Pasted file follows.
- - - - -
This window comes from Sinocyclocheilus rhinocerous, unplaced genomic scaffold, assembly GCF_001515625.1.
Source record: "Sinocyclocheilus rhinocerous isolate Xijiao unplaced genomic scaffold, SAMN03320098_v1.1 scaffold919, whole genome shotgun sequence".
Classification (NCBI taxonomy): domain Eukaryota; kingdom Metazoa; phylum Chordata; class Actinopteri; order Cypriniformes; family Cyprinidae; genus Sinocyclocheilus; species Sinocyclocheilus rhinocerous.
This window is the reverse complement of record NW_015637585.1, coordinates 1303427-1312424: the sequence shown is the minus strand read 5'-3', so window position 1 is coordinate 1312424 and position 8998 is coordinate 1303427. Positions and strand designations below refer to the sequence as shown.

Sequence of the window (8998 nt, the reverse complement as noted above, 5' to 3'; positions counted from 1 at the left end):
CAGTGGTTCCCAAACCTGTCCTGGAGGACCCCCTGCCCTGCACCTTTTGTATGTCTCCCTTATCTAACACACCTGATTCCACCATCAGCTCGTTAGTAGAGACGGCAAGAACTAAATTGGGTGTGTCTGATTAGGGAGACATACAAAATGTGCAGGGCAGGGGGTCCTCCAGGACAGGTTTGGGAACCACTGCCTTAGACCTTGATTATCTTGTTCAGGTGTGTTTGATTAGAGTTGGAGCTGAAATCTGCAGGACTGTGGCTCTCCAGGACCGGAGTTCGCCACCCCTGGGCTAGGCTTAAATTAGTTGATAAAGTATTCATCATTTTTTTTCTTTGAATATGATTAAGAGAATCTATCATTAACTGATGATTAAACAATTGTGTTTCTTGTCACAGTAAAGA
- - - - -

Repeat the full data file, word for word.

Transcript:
This window comes from Sinocyclocheilus rhinocerous, unplaced genomic scaffold, assembly GCF_001515625.1.
Source record: "Sinocyclocheilus rhinocerous isolate Xijiao unplaced genomic scaffold, SAMN03320098_v1.1 scaffold919, whole genome shotgun sequence".
Classification (NCBI taxonomy): domain Eukaryota; kingdom Metazoa; phylum Chordata; class Actinopteri; order Cypriniformes; family Cyprinidae; genus Sinocyclocheilus; species Sinocyclocheilus rhinocerous.
This window is the reverse complement of record NW_015637585.1, coordinates 1303427-1312424: the sequence shown is the minus strand read 5'-3', so window position 1 is coordinate 1312424 and position 8998 is coordinate 1303427. Positions and strand designations below refer to the sequence as shown.

Sequence of the window (8998 nt, the reverse complement as noted above, 5' to 3'; positions counted from 1 at the left end):
CAGTGGTTCCCAAACCTGTCCTGGAGGACCCCCTGCCCTGCACCTTTTGTATGTCTCCCTTATCTAACACACCTGATTCCACCATCAGCTCGTTAGTAGAGACGGCAAGAACTAAATTGGGTGTGTCTGATTAGGGAGACATACAAAATGTGCAGGGCAGGGGGTCCTCCAGGACAGGTTTGGGAACCACTGCCTTAGACCTTGATTATCTTGTTCAGGTGTGTTTGATTAGAGTTGGAGCTGAAATCTGCAGGACTGTGGCTCTCCAGGACCGGAGTTCGCCACCCCTGGGCTAGGCTTAAATTAGTTGATAAAGTATTCATCATTTTTTTTCTTTGAATATGATTAAGAGAATCTATCATTAACTGATGATTAAACAATTGTGTTTCTTGTCACAGTAAAGA